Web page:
Journal Article

Diapause Induction in Apolygus lucorum and Adelphocoris suturalis (Hemiptera: Miridae) in Northern China

Hongqiang Feng, Peiyu Chen, Guoping Li, Feng Qiu and Xianru Guo

in Environmental Entomology

Published on behalf of Entomological Society of America

Volume 41, issue 6, pages 1606-1611
Published in print December 2012 | ISSN: 0046-225X
Published online November 2014 | e-ISSN: 1938-2936 | DOI: https://dx.doi.org/10.1603/EN12099

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With widespread planting of Bt cotton and an associated reduction in the use of broad-spectrum insecticides, the mirid bugs Apolygus lucorum (Meyer-Dür) and Adelphocoris suturalis Jakovlev (Hemiptera: Miridae) become major pests of cotton in northern China in recent years. Both species overwinter as diapausing eggs that may enhance ability to survive the cold winter. The effects of photoperiod and temperature on diapause induction in A. lucorum and A. suturalis were investigated under laboratory conditions. Egg diapause was induced primarily by short photoperiod. Temperatures ranging between 17 and 26°C had little effect on diapause induction for both species. The impact of photoperiod (x) on diapause incidence (y) was described with modified Michaelis-Menten models y = 1.1(14 − x)/(14.82 − x) for A. lucorum and y = 1.07(14 − x)/(14.79 − x) for A. suturalis. The critical photoperiod for diapause induction in the first instars of parental A. lucorum and A. suturalis calculated from the models above was almost identical, at 13.3 h (13 h, 18 min) in a 24-h cycle. The parental nymphal stage was sensitive to short photoperiod for diapause induction in both species, with the first-instar nymphs the most sensitive. The sensitivity to short photoperiod decreased gradually as the A. suturalis nymphs developed, whereas the sensitivity dropped sharply at the second instar of A. lucorum. The adults of both species exhibited little sensitivity to photoperiod for diapause induction.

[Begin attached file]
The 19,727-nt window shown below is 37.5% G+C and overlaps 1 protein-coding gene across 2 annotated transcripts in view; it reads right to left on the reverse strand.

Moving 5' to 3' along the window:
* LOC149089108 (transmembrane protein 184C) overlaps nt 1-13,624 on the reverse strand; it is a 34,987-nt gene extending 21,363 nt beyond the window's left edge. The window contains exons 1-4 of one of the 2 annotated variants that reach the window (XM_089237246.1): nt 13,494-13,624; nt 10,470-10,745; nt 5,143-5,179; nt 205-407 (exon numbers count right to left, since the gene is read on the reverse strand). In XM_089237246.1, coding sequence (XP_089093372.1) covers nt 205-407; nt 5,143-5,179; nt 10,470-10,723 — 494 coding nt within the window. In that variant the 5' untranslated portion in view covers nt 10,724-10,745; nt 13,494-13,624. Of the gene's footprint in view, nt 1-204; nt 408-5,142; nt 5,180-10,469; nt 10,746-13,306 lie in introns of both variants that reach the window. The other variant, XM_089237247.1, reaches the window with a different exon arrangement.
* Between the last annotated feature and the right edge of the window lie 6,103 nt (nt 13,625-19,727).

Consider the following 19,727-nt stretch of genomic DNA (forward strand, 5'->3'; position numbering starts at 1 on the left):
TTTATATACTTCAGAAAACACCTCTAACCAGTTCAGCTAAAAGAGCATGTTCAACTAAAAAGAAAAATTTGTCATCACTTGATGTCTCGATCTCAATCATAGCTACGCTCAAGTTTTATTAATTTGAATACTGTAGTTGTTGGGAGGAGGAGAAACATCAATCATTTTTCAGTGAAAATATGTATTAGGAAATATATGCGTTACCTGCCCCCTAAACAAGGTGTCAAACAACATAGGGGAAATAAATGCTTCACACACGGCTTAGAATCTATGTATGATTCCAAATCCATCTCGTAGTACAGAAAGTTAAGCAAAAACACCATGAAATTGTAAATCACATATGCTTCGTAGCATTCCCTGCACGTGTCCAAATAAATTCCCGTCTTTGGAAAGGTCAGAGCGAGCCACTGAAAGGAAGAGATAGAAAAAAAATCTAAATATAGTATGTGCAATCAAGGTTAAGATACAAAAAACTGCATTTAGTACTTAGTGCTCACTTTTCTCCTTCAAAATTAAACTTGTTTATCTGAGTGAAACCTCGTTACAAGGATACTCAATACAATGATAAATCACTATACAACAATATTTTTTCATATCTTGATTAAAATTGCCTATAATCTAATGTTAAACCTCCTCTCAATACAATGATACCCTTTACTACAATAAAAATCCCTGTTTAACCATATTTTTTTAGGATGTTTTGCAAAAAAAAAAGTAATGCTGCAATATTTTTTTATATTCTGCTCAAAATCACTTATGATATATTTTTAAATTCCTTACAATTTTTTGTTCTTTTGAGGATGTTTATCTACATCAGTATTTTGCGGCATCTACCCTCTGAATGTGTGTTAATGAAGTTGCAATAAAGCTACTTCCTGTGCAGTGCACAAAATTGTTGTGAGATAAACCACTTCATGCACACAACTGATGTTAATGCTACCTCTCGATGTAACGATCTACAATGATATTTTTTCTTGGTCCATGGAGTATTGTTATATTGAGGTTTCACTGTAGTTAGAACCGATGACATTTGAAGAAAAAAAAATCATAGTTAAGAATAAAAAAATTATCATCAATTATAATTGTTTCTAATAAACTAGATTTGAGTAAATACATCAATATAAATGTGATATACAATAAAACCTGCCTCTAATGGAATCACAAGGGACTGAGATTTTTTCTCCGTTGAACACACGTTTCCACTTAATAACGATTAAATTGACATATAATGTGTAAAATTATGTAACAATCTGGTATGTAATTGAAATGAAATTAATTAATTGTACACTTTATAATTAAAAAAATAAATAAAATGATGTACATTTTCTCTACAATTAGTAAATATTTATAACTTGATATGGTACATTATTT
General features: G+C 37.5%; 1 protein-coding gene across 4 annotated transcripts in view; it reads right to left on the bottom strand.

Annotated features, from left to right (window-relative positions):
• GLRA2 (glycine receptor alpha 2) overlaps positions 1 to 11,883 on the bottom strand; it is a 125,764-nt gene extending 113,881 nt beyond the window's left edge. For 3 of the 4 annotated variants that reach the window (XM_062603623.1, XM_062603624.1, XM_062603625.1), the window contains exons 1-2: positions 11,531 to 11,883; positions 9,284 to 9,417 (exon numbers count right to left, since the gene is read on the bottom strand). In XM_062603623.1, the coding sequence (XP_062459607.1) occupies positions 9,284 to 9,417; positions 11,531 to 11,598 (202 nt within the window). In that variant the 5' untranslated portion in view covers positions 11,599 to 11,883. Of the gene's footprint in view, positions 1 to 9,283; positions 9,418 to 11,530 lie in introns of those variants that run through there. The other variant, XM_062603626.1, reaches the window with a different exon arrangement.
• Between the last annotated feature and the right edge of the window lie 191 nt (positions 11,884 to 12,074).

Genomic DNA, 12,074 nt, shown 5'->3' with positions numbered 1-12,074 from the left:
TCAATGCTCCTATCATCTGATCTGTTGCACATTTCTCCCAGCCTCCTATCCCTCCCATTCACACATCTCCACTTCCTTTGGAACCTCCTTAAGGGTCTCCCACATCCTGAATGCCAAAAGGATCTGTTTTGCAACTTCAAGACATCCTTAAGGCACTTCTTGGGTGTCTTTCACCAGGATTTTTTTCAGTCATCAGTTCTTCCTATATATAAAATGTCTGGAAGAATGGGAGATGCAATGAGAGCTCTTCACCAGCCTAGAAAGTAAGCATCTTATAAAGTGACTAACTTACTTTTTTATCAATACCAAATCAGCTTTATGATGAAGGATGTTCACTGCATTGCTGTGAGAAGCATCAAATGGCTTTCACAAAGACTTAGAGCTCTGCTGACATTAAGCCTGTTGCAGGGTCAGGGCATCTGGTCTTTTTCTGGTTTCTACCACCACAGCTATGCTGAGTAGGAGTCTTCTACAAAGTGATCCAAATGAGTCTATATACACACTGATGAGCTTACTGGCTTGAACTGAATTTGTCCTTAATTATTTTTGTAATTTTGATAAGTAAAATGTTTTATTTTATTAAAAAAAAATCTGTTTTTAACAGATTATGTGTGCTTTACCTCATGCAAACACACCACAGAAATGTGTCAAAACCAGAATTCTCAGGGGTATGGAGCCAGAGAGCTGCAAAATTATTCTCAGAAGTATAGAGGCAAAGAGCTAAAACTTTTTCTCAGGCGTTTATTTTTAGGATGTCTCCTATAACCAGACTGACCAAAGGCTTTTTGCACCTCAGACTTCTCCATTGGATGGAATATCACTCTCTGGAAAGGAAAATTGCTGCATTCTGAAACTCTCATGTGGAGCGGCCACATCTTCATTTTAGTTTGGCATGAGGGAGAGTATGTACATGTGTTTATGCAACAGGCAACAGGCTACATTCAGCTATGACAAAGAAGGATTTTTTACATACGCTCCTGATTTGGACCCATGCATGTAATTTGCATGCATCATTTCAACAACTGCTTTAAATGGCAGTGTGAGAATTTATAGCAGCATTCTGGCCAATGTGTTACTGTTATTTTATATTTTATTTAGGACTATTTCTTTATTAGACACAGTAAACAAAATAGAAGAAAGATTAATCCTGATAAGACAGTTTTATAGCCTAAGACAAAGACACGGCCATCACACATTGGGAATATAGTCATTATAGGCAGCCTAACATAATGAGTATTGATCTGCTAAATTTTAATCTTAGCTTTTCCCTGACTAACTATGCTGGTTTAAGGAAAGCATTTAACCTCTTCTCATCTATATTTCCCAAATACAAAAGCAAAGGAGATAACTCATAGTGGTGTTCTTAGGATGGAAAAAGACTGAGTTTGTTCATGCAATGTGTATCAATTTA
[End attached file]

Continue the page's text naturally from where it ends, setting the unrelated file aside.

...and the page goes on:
Keywords: Apolygus lucorum; Adelphocoris suturalis; diapause; photoperiod; sensitive stage

Journal Article.  4471 words.  Illustrated.

Subjects: Entomology

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